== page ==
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The majority of websites out there, particularly ecommerce sites, use categories, filters, or both to help improve user experience and overall navigation. When you have a lot of content and information to offer, it makes sense to have them grouped together to help make things easier (in fact, it’s a necessity). However, what many first-time entrepreneurs or webmasters don’t always realize is that a category versus a filter makes a huge difference when it comes to SEO.
You shouldn’t just pick which one is easier or which one looks better, you should think about how each structure will affect your ranking in the SERPs. This will help ensure that you’re getting it right the first time for your future success.
Sometimes categories and filters can look similar to users and the terms get mixed up, but Google and most SEOs can tell the difference by looking at the URL of a page. Below is how you might define a category and a filter with examples:
Category: A category means you are taking whatever it is you offer and breaking it up into smaller groups, each with its own webpage. For example, if you were selling clothing, you may want to have different categories for Men, Women, and Children. When looking at a URL, a category page will look like this: http://www.yourdomain.com/category/subcategory.html
Filter: A filter is something that you would have your visitors use when they are already looking at one of your categories. In other words, think of a filter as something within a category. For example, if your clothing website had a category for Men and then a subcategory for Shoes, a filter by Size might be something you want for your site. When looking at a URL for a filter, you will oftentimes see a “?” in the URL: http://www.yourdomain.com/category/subcategory.html?style=mens&color=brown
As you can probably tell from looking at the URLs above, category pages look much cleaner and simpler than filter page URLs do. This actually does factor into the way that Google sees these pages and makes decisions. In most situations, search engines are more likely to index category pages over filter pages.
Nonetheless, this little fact doesn’t mean that filter pages are useless and shouldn’t be a part of your site. Scott Langdon, Managing Partner where I work at HigherVisibility, says that “Having lots of category pages can get confusing for your visitors, so filters are necessary for many companies—you just have to keep the bots in mind and know when to use a category page and when to use a filter.”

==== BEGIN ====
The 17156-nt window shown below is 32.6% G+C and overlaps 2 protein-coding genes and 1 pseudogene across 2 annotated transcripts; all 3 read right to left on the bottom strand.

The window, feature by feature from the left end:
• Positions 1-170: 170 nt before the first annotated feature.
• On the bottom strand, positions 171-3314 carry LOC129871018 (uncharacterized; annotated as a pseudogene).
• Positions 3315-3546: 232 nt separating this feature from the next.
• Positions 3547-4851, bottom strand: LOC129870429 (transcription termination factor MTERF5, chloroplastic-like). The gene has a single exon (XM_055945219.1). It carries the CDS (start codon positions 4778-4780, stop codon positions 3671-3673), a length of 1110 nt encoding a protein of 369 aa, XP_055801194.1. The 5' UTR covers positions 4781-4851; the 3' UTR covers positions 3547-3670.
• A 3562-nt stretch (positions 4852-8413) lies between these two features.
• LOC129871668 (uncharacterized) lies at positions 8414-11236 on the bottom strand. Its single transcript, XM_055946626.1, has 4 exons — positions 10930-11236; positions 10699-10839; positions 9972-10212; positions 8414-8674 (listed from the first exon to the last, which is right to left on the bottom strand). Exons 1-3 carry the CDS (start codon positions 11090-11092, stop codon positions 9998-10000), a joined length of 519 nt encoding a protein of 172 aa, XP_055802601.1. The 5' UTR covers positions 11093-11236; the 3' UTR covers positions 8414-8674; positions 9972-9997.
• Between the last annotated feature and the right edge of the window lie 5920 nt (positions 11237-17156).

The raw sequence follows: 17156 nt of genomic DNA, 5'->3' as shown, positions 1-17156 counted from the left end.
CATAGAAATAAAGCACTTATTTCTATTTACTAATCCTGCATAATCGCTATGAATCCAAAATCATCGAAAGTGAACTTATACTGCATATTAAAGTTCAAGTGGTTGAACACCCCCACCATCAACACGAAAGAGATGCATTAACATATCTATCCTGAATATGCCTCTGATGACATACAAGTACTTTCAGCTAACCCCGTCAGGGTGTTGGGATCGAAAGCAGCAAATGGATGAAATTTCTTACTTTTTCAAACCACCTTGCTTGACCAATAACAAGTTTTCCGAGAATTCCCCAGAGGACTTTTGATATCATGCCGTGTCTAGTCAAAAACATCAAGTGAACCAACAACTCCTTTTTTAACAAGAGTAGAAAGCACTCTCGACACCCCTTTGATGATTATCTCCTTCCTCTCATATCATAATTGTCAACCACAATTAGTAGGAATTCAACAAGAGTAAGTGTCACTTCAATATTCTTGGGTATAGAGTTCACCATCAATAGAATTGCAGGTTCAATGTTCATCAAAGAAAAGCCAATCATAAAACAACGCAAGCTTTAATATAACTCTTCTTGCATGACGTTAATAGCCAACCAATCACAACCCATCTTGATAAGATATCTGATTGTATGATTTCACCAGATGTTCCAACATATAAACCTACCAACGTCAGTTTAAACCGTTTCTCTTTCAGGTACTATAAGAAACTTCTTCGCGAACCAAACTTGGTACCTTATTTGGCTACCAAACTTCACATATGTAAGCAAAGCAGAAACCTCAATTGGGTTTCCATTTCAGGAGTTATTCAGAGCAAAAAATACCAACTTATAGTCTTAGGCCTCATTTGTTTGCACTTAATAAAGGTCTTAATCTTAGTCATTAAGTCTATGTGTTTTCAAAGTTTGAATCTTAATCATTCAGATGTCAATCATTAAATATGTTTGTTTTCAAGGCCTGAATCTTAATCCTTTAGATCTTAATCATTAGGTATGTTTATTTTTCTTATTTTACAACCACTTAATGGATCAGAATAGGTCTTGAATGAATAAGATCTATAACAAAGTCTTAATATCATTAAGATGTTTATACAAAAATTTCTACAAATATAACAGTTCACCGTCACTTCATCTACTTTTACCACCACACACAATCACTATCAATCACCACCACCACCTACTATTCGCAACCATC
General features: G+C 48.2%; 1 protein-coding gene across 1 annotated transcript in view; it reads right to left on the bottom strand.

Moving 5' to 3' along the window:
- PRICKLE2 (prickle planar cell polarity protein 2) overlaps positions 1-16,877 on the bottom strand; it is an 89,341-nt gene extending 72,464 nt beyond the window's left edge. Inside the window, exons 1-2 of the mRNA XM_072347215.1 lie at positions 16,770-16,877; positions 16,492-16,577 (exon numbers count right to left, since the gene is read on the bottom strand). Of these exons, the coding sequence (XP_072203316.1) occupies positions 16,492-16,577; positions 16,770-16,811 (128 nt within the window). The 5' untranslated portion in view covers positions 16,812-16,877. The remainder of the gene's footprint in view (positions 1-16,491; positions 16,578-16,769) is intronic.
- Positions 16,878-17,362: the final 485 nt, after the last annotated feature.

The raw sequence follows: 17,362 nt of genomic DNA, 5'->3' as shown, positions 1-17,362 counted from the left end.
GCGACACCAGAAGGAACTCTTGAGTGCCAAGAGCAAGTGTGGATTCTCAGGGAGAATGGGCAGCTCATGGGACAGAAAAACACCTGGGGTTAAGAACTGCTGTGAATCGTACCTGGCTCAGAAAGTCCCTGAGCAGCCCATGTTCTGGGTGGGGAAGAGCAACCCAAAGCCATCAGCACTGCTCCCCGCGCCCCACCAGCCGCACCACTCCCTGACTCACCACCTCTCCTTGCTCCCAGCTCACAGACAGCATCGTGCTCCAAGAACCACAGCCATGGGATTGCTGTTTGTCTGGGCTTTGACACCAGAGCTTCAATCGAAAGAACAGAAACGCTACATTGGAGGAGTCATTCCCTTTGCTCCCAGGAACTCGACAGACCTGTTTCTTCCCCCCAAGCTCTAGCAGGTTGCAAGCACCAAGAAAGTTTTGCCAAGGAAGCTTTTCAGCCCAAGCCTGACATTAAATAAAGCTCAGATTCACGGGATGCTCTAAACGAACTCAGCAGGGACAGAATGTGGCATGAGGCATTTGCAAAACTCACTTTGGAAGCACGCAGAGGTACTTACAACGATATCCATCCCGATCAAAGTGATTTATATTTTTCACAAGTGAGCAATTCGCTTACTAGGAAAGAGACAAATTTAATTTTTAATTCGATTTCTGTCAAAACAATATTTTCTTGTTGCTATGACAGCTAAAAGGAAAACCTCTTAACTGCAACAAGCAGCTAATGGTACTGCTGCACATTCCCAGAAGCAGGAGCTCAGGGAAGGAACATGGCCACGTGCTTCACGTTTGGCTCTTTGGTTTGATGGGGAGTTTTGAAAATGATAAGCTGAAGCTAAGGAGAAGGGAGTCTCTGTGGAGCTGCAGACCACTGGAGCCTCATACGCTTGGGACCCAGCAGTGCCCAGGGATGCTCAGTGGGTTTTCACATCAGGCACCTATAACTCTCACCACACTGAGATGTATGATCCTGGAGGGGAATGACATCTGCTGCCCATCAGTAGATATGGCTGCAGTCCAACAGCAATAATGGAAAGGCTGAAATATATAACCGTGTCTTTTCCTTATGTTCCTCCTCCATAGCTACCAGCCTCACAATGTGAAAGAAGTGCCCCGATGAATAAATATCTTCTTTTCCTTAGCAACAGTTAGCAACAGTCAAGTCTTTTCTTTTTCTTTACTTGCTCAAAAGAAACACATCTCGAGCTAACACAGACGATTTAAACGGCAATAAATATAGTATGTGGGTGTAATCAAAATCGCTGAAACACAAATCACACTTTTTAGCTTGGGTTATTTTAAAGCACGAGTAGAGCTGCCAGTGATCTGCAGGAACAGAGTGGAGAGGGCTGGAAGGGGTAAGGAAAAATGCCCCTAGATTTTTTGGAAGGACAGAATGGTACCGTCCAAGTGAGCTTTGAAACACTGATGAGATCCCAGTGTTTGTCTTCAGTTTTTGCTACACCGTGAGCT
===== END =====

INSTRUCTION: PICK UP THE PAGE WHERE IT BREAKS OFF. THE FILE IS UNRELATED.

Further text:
You should always start with category pages, or focus on creating these pages first. Look at your search volume and let the numbers break up all of your information for you naturally. You want whatever topics have the most search volume to be your category pages. Use Google Keyword Planner (formerly Google Keyword Tool) to help you see these numbers and help you visualize what exactly your categories should be. Keep in mind, you’ll have to have an AdWords account for this.
Below is an example of someone who might be creating a website to sell Vintage Jewelry. As you can see, a lot of people are interested in Costume Jewelry, so it would make sense for you to have a category called Costume Jewelry. A good subcategory page based on this data, then, could be Handmade Jewelry.
As discussed above, you don’t want to have too many category pages, because that can get confusing (which is where filters become a nice option). Ideally, you don’t want to have category pages that are four pages deep, meaning it takes four clicks to get to a page from the homepage. Below would be an example of a four page deep site because you have four different categories:
The above advice just talks about subcategories. When it comes to actual category pages, you will have to use your best judgment and break up your information naturally as discussed above. Try to stay on the lower side, about 7-8 categories, but you can go higher if needed.
The most common types of filter pages are price, size, and color. If you think about it, people are not going to type “size 4 rings” into Google when they are searching; they are going to type in “vintage rings.” Again, an easy way to think about this is by looking at your search volume and using your common sense. You want to find elements of your product/service that is still important but doesn’t have a high search volume.
Do you have a lot of experience with category vs. filter pages? How do you determine when to use each page, and have you noticed any SEO issues? Let us know your story and your thoughts in the comments below.
Amanda DiSilvestro gives small business and entrepreneurs SEO advice ranging from keyword density to recovering from Panda and Penguin updates. She writes for the nationally recognized SEO Company HigherVisibility.com that offers online marketing services to a wide range of companies across the country.